Browsing: Financial Action Task Force

US dollar notes used in Money Laundering
  • Anti-Money Laundering watchdog removed Uganda from its grey list
  • Treasury said Kenya underwent an assessment conducted by the Eastern and Southern Africa Anti-Money Laundering Group (ESAAMLG) in 2022.
  • CS Ndung’u said the move underscores the need for swift action to bolster Kenya’s compliance efforts.

Finance Action Task Force (FATF), the global anti-money laundering watchdog, has placed Kenya on a list of 23 countries that are ‘not doing enough’ to fight money laundering.

FATF placed Kenya on its ‘grey list’ while Uganda has been removed from the list. The decision to put Kenya on the grey list might diminish Nairobi’s position as the financial enike air max 90 futura kansas city chiefs crocs sac à dos eastpak air max 270 women sit top kayak smith and soul nike air max 90 futura dallas cowboys slippers mens latex hood borsa prima classe custom kings jersey custom kings jersey jordan proto

Anti-Money Laundering
  • South Africa has just 18 months to show that it has an effective anti-money laundering (AML) policy.
  • The government estimates that between $2 billion and $8.3 billion is laundered annually through local financial institutions.
  • Banks in South Africa must find a new way to prove identity to prevent money laundering and cyberattacks.

South Africa has just 18 months to show that it has an effective anti-money laundering (AML) policy, an undertaking that banks can help to rescue the country from the grey list. In January 2025, the global anti-money laundering watchdog, the Financial Action Task Force will review its decision to greylist South Africa. The agency will interrogate the public and private sector measures taken by the country to address its concerns.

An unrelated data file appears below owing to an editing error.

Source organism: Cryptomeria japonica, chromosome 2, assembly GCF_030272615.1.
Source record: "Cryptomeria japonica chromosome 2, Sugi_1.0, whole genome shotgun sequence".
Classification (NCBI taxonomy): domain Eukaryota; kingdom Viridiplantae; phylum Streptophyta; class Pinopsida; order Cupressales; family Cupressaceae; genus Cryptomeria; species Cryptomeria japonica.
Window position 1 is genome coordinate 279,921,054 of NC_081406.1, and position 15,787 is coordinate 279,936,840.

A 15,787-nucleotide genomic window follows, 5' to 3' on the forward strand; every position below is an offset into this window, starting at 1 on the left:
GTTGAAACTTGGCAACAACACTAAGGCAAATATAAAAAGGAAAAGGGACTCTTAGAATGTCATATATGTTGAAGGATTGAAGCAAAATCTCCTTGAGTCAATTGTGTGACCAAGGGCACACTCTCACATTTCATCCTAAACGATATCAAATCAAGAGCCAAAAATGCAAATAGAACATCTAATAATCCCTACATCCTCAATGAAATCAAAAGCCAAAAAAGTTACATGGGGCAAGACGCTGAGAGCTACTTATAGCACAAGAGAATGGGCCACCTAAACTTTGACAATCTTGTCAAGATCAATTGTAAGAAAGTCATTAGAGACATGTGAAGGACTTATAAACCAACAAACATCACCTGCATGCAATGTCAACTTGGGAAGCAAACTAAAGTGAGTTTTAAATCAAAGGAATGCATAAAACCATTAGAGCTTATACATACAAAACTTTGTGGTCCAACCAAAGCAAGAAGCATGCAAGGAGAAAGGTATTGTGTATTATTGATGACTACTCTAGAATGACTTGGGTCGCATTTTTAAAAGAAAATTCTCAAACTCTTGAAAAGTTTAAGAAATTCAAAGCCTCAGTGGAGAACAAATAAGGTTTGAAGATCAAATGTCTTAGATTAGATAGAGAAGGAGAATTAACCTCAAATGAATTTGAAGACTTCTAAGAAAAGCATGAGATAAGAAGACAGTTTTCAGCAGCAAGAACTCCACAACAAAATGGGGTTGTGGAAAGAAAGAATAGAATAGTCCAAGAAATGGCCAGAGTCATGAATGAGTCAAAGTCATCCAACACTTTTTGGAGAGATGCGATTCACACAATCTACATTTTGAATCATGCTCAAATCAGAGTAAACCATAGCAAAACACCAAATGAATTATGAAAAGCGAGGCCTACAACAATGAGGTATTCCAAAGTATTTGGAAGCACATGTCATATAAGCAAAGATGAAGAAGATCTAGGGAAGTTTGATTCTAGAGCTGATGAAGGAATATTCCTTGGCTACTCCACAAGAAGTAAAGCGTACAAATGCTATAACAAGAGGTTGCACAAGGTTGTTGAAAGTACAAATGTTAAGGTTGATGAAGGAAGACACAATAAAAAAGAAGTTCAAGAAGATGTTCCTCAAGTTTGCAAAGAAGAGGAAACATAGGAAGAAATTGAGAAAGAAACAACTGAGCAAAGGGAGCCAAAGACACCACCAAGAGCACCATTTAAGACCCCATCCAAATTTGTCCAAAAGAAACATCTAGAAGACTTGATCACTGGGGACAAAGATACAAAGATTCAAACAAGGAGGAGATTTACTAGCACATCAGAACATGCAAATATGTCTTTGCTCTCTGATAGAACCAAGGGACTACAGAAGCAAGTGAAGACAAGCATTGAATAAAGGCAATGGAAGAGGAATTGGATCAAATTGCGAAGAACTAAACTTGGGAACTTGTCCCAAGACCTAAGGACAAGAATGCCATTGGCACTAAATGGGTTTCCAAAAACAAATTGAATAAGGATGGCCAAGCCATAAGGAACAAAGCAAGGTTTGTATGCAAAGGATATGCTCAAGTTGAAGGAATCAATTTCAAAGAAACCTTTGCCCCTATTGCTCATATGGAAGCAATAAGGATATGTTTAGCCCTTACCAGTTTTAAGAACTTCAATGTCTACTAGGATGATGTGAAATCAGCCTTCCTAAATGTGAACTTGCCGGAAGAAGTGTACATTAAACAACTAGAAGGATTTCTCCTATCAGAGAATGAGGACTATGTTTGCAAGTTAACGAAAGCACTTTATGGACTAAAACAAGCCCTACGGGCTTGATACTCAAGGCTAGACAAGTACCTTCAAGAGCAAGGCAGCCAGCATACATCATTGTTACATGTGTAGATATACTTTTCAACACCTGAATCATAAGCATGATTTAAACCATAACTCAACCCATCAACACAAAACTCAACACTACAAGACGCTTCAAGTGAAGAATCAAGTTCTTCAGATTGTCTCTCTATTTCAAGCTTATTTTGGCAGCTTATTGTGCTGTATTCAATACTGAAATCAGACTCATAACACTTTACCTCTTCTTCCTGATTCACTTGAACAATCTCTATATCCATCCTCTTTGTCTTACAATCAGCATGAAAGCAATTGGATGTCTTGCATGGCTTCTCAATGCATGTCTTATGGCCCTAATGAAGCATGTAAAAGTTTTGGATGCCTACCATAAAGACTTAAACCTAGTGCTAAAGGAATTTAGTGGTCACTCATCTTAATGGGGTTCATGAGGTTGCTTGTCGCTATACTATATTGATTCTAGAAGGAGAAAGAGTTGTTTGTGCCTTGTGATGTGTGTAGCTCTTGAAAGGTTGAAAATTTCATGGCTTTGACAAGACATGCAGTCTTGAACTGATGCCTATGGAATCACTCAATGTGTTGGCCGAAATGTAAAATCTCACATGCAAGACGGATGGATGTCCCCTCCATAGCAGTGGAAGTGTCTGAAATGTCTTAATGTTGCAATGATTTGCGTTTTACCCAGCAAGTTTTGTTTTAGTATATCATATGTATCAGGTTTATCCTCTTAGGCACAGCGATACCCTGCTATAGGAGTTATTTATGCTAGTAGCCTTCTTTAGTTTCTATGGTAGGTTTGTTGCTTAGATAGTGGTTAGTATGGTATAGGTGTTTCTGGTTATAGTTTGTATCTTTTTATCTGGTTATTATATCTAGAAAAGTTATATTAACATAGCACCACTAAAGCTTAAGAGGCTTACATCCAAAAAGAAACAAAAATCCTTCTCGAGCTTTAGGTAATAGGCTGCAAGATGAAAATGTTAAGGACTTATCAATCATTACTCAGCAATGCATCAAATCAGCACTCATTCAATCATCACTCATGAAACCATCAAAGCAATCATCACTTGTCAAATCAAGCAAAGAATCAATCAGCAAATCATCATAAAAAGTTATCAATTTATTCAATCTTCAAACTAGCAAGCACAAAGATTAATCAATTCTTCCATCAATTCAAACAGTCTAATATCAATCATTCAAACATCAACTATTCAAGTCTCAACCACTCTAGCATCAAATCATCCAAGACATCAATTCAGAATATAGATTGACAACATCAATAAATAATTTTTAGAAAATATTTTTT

The nation will have to present a workable, scalable plan to stop fraud, money laundering, and other financial crimes. Failure to do so will have severe negative economic …

Sandy beaches of Mauritius - The Exchange

The European Union included four African countries in its list of countries that it says pose significant threats to the financial system of the union. Uganda stayed put on the list while Ethiopia and Tunisia were dropped because of reforms they have made in tackling money laundering and terrorist funding. 

The list which was published earlier this year came into effect on the 1st of October. Included on the list are Botswana, Ghana, Zimbabwe, and Mauritius. These jurisdictions fall under the category of high-risk countries that’s show “strategic deficiencies” in their anti-money laundering and counter-terrorist financing framework.

Spotlight on Mauritius

Notable on this list is Mauritius which is a vibrant International Financial Center and has been considered the best jurisdiction to direct investments into Africa. Mauritius has tax treaties with about 18 countries on the continent 

The EU acting on the findings of the Financial Action Task Force found Mauritius